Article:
Robert Forster: The Candle and the Flame

A quick perusal of the history of rock & roll will tell you that most songs are concerned with three things: getting laid, getting dumped or getting cheated on. Rare is the songwriter that explores the challenges of commitment, fidelity and growing old with dignity – which is not surprising, since rock stars are not well known for any of those things.

But most rock stars are not like Robert Forster, the former Go-Between. Back in 1993, Forster made his second solo album, Calling From A Country Phone. It’s one of the happiest albums you could wish to hear: Forster was newly married and blissfully content. Thirty years later, pushing 65, Forster is still married, still happy, and still wants you to know all about it.

Take his new song Tender Years, from The Candle And The Flame, Forster’s eighth album outside the Go-Betweens. “I see her through the ages / She’s a book of a thousand pages,” goes the opening line, over a shuffling rhythm and a sly melody that Forster, as usual, barely tries to sing. Yet it fades out in a richly harmonised croon: “See how far we’ve come.”

But the shadow of mortality hangs over The Candle And The Flame. Made in the wake of his wife and musical partner Karin Bäumler’s diagnosis with ovarian cancer in mid-2021, and in between rounds of surgery and chemotherapy, it is startling in its intimacy and quiet power. But it is ultimately life-affirming.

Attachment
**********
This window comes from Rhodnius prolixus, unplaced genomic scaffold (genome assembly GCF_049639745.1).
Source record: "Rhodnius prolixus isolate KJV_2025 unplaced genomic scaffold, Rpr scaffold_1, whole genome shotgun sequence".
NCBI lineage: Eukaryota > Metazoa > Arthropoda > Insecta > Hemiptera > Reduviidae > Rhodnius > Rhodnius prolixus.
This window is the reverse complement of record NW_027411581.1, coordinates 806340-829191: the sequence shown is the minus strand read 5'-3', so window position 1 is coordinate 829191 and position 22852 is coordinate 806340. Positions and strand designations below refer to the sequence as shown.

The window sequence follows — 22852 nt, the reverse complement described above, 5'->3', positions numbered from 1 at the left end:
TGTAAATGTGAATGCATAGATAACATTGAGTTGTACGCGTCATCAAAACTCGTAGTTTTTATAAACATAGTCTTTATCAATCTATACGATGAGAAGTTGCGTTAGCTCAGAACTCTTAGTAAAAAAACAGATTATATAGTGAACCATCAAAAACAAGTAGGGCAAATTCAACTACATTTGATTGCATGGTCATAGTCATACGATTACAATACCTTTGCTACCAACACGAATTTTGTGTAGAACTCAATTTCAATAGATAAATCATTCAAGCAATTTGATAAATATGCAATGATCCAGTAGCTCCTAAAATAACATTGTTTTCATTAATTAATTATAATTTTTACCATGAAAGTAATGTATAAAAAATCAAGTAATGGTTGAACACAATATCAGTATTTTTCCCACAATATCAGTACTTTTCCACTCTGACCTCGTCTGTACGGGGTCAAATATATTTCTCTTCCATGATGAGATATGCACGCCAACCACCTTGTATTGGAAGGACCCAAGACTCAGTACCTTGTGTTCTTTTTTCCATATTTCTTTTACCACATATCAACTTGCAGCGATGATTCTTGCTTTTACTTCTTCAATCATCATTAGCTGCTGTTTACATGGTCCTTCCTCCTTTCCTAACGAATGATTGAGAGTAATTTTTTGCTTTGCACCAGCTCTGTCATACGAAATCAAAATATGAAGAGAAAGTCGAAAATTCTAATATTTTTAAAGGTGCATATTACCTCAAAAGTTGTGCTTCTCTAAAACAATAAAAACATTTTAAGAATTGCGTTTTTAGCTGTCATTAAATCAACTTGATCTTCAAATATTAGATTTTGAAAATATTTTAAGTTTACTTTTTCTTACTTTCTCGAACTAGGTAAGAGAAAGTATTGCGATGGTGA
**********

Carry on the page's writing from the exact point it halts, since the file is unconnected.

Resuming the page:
Forster already had most of these nine songs written at the time of the diagnosis, as well as the bones of another, a two-minute Sturm-und-Drang lacking lyrics, bridge or chorus. It was completed by two lines: “She’s a fighter / fighting for good.” It finishes with a deep, symbolic exhalation of oxygen, the sound of someone who’ll fight until her last breath.

The song, titled She’s A Fighter, opens The Candle And The Flame, and although nothing else on this album sounds remotely like it, it effectively sets the tone. Bäumler and the couple’s two children Loretta and Louis (previously of the Goon Sax) accompany Forster on the track, which serves as an invitation: to gather around and cheer them on.

The last time Forster dealt this explicitly with mortality and grief was The Evangelist, recorded after the passing of his former songwriting partner, Grant McLennan. But where that record was a devastated wasteland, The Candle And The Flame is full of life, wonder and hope. The songs are uncluttered, yet musical details sprout from everywhere like green shoots.

Here, credit goes to Forster’s band, which includes long-serving bass player Adele Pickvance alongside the John Steel Singers’ Scott Bromiley and Luke McDonald, as well as Forster’s family. All step back and step up as required, never getting in the way, waiting to shine on the few ensemble performances (Tender Years; Always).

Two songs underline Forster’s endless debt to Jonathan Richman and the Modern Lovers. With Bäumler accompanying Forster in a duet, I Don’t Do Drugs, I Do Time is a testament to sobriety and memory. There’s A Reason firmly rejects rock & roll’s perennial death wish, and Forster’s voice is suddenly urgent, high in the mix:

It’s not profound, it’s what I’ve found:
A scrap of paper in the gutter.
But I scooped it out, I read it aloud
“What you do, it matters”

Forster has always been an incurable optimist. Even in the bleakest times, he will look to better ones ahead. Flamboyant on stage, behind the scenes he sought out, and achieved, a quiet, stable life. If that sounds boring, you should hear him sing about it. It’s not very rock & roll. It’s a lot more interesting and enduring than that.

First published in the Guardian, 3 February 2023

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